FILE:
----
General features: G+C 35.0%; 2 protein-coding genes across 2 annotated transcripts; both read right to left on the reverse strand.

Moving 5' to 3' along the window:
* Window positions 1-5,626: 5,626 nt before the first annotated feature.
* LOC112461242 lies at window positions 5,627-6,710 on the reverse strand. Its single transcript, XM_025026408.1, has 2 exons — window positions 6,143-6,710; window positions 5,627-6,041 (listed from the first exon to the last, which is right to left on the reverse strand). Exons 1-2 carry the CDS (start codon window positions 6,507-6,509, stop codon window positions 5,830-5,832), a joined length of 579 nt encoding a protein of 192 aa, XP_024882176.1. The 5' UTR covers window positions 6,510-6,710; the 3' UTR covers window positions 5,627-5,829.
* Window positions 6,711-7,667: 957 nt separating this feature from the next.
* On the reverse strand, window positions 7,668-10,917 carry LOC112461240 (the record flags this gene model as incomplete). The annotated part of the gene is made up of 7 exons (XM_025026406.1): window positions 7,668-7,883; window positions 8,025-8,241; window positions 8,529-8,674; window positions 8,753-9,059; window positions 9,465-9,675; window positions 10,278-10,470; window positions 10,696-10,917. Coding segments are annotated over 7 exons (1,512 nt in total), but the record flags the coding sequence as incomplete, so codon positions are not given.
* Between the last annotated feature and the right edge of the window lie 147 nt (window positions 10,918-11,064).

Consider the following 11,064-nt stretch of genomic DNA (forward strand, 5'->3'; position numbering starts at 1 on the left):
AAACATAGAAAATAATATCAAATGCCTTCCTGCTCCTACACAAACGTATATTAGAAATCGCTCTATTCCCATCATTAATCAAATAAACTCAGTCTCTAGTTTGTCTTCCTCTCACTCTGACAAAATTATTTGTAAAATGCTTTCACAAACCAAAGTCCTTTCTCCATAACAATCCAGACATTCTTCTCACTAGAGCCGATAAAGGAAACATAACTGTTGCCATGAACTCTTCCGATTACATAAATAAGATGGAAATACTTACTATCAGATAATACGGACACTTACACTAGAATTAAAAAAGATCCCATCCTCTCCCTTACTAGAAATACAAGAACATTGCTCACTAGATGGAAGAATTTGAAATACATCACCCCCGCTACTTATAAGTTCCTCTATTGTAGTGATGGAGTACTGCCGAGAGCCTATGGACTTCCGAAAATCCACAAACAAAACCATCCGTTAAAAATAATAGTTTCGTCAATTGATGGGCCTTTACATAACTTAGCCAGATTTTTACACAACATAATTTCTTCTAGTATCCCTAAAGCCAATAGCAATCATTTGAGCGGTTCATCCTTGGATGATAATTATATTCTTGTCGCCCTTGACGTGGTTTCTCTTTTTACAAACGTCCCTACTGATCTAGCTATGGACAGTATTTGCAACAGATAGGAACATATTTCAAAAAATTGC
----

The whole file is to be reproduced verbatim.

General features: G+C 35.0%; 2 protein-coding genes across 2 annotated transcripts; both read right to left on the reverse strand.

Moving 5' to 3' along the window:
* Window positions 1-5,626: 5,626 nt before the first annotated feature.
* LOC112461242 lies at window positions 5,627-6,710 on the reverse strand. Its single transcript, XM_025026408.1, has 2 exons — window positions 6,143-6,710; window positions 5,627-6,041 (listed from the first exon to the last, which is right to left on the reverse strand). Exons 1-2 carry the CDS (start codon window positions 6,507-6,509, stop codon window positions 5,830-5,832), a joined length of 579 nt encoding a protein of 192 aa, XP_024882176.1. The 5' UTR covers window positions 6,510-6,710; the 3' UTR covers window positions 5,627-5,829.
* Window positions 6,711-7,667: 957 nt separating this feature from the next.
* On the reverse strand, window positions 7,668-10,917 carry LOC112461240 (the record flags this gene model as incomplete). The annotated part of the gene is made up of 7 exons (XM_025026406.1): window positions 7,668-7,883; window positions 8,025-8,241; window positions 8,529-8,674; window positions 8,753-9,059; window positions 9,465-9,675; window positions 10,278-10,470; window positions 10,696-10,917. Coding segments are annotated over 7 exons (1,512 nt in total), but the record flags the coding sequence as incomplete, so codon positions are not given.
* Between the last annotated feature and the right edge of the window lie 147 nt (window positions 10,918-11,064).

Consider the following 11,064-nt stretch of genomic DNA (forward strand, 5'->3'; position numbering starts at 1 on the left):
AAACATAGAAAATAATATCAAATGCCTTCCTGCTCCTACACAAACGTATATTAGAAATCGCTCTATTCCCATCATTAATCAAATAAACTCAGTCTCTAGTTTGTCTTCCTCTCACTCTGACAAAATTATTTGTAAAATGCTTTCACAAACCAAAGTCCTTTCTCCATAACAATCCAGACATTCTTCTCACTAGAGCCGATAAAGGAAACATAACTGTTGCCATGAACTCTTCCGATTACATAAATAAGATGGAAATACTTACTATCAGATAATACGGACACTTACACTAGAATTAAAAAAGATCCCATCCTCTCCCTTACTAGAAATACAAGAACATTGCTCACTAGATGGAAGAATTTGAAATACATCACCCCCGCTACTTATAAGTTCCTCTATTGTAGTGATGGAGTACTGCCGAGAGCCTATGGACTTCCGAAAATCCACAAACAAAACCATCCGTTAAAAATAATAGTTTCGTCAATTGATGGGCCTTTACATAACTTAGCCAGATTTTTACACAACATAATTTCTTCTAGTATCCCTAAAGCCAATAGCAATCATTTGAGCGGTTCATCCTTGGATGATAATTATATTCTTGTCGCCCTTGACGTGGTTTCTCTTTTTACAAACGTCCCTACTGATCTAGCTATGGACAGTATTTGCAACAGATAGGAACATATTTCAAAAAATTGC